South Pole Diaries 2001/02



Monday 28th January

From John Storey.....

Last morning at the South Pole!

The first part of the morning was taken up with logistics - packing up the equipment that will not be needed over winter, putting out my hold luggage in the snow for collection by the cargoids, making sure all my ECW gear was in my hand-carry, and so on. At 9 am there was "redeployment briefing", which sounds terribly formal but in fact was just an opportunity for the station management to say what a great job we'd all done and to hand out handsome personalised certificates, together with a shoulder patch which says - for reasons I haven't yet got to the bottom of - "South Pole Medical Facility".

I also had to rush around giving back all the stuff we'd borrowed - well most of it. The replacement Supervisor computer (late of keyboard woes) was now in such a sorry state I was too embarrassed to return it, and was last seen in the Construction Debris bin with a pile of snow on it to make it less obvious. The Ethernet hub with the terribly noisy fan was clearly so noisy that no-one would want it back, so it's still in the AASTO. I think Tony signed out for both these items. They'll be after you, Tony...

That left just two hours to do a final check of the equipment and write some last minute notes to Mike Whitehead and Wilfred, who will look after the AASTO and its instruments through the winter. There was one essential aspect to running the equipment remotely that we hadn't yet properly checked - would it be possible to wake-up the instruments via commands over the Internet?

We make provision for this with a piece of electronics aptly named the "wakey-wakey" board. It just sits there listening for any attempt to communicate with the instrument and, when this occurs, shakes it into life. (It also wakes the instrument up every couple of hours anyway, just to keep it on its toes.) What I quickly discovered was that, yes, we could wake Summit up remotely, but that it promptly went back to sleep again 60 seconds later. Clearly this was an instrument that, if it had the choice, would buy an alarm clock with a "snooze" facility.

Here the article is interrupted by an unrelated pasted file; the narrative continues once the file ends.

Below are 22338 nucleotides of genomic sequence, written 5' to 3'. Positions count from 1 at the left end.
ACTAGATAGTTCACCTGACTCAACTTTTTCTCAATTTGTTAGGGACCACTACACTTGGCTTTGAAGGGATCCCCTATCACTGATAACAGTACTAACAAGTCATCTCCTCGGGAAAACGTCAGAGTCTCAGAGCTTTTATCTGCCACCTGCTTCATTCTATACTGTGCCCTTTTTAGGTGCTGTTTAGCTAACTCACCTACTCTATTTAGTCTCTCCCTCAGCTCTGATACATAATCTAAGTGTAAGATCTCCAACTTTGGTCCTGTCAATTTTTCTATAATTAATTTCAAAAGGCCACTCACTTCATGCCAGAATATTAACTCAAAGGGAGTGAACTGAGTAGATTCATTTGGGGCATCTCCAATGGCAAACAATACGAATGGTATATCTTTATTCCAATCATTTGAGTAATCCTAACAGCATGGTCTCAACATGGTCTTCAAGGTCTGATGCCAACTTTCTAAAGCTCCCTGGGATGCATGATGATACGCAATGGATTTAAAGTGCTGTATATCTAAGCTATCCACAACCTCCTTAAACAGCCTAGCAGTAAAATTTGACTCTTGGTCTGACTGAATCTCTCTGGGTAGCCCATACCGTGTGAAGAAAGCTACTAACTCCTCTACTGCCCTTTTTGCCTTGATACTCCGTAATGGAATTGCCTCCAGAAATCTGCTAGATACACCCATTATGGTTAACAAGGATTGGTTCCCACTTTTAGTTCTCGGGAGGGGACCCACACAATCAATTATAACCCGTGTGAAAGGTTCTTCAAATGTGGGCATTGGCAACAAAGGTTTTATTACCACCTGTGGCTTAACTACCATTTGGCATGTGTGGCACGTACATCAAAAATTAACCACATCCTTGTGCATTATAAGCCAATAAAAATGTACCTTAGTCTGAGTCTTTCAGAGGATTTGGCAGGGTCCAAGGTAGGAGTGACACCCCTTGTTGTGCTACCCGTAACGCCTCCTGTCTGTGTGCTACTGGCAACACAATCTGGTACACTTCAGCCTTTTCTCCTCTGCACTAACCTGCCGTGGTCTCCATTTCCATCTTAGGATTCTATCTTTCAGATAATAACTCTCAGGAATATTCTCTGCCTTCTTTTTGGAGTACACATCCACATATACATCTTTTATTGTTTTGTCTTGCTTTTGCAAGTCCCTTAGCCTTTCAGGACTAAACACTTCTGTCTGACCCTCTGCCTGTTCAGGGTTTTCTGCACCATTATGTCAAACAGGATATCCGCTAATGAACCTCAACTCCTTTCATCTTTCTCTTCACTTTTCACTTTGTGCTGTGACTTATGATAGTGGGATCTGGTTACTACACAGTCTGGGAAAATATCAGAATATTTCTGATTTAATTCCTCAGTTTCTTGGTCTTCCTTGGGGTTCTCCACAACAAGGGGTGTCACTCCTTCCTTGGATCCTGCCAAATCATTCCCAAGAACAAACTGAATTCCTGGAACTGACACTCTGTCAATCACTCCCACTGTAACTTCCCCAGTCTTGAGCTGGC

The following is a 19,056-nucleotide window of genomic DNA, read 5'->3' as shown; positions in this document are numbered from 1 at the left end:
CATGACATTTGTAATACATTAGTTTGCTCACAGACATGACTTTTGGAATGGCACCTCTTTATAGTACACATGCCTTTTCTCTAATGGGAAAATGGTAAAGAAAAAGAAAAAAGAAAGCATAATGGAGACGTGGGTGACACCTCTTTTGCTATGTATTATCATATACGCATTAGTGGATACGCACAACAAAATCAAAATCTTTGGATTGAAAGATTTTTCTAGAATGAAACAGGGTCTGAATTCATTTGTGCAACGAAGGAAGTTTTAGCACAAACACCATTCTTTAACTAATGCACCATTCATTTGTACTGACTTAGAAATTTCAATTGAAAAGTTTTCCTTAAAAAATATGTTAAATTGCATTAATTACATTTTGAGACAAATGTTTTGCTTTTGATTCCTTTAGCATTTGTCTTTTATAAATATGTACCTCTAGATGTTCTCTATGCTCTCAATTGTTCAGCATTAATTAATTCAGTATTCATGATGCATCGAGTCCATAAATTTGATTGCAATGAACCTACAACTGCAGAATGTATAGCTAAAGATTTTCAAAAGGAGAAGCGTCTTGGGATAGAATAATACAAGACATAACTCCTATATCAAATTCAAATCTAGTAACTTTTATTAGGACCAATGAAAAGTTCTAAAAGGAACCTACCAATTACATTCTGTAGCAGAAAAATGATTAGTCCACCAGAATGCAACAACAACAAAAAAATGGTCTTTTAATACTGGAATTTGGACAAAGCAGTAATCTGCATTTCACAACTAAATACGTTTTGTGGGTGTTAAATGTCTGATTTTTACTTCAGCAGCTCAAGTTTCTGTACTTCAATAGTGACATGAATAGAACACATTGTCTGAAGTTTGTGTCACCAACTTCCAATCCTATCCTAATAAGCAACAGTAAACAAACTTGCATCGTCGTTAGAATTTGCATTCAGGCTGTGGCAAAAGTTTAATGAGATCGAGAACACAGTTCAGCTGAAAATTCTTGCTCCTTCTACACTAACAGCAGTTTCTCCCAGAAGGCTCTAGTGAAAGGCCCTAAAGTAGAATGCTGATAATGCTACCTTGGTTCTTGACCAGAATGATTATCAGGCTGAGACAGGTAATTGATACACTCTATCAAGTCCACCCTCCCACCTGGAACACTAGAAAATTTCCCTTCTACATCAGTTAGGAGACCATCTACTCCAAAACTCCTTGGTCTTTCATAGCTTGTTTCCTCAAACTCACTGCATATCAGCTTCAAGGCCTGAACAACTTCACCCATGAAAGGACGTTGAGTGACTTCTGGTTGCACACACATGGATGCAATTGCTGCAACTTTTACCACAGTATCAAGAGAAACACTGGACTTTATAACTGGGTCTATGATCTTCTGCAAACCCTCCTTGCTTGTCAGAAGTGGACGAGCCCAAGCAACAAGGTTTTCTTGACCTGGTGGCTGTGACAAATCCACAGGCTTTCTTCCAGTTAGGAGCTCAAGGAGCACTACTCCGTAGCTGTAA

What I had hoped would be a routine confirmation that everything was OK was quickly assuming the proportions of a major drama. An instrument that won't work for more than 60 seconds at a time is worse than useless. At 11:00 am the incoming Hercules would be approaching, and the flashing beacon would prevent anyone crossing the ski-way. It was now 10:15, and I needed to leave at least 15 minutes to get back to the Dome. At 10:30 I discovered, after a frantic search, that we did not have a spare wakey-wakey board. Five minutes later I confirmed a growing suspicion that we didn't have the necessary parts to fix the old one, either. I turned the soldering iron on to give it time to warm up, though what I was going to solder was not at all clear. Finally, with just a few minutes to go and circuit diagrams spread across the floor of the AASTO, I decided it was better to have the instrument running all the time than not at all - and hot-wired the power supply appropriately. The soldering iron was still cooling down as I rushed for the plane.

I was last on - not a bad position to be in because a) you're first off at the other end, and b) you get one of the very few windows to look out of. (The fact that the window is behind your head normally wouldn't matter, but in ECW gear you turn your head around and all you see is the inside of your parka hood.) I did manage to overcome this little obstacle, however, and my final view of South Pole was of the AASTO, with a cheerful puff of white clouds rising from its exhaust stack.

The flight to McMurdo was uneventful. McMurdo itself is always something of a disappointment after the Pole. For one thing, it's dirty. That's not really McMurdo's fault - it's built on dirt; in fact old volcanic ash from Mt Erebus. Dirt without vegetation is unattractive. South Pole is sitting on nearly 3000 metres of the purest ice on the planet. So, by comparison, McMurdo is drab. It's not nearly as white as the South Pole, either. McMurdo is also frustrating because you can no longer work on the equipment, but neither are you yet reunited with your family. It's a sort of Antarctic limbo.

To cheer me up they have promised to fly us to Christchurch tomorrow night in a C-141 Starlifter. This four engine jet is a lot faster than the Hercules (it can do the trip in 5 hours) and has a proper toilet with a door on it.




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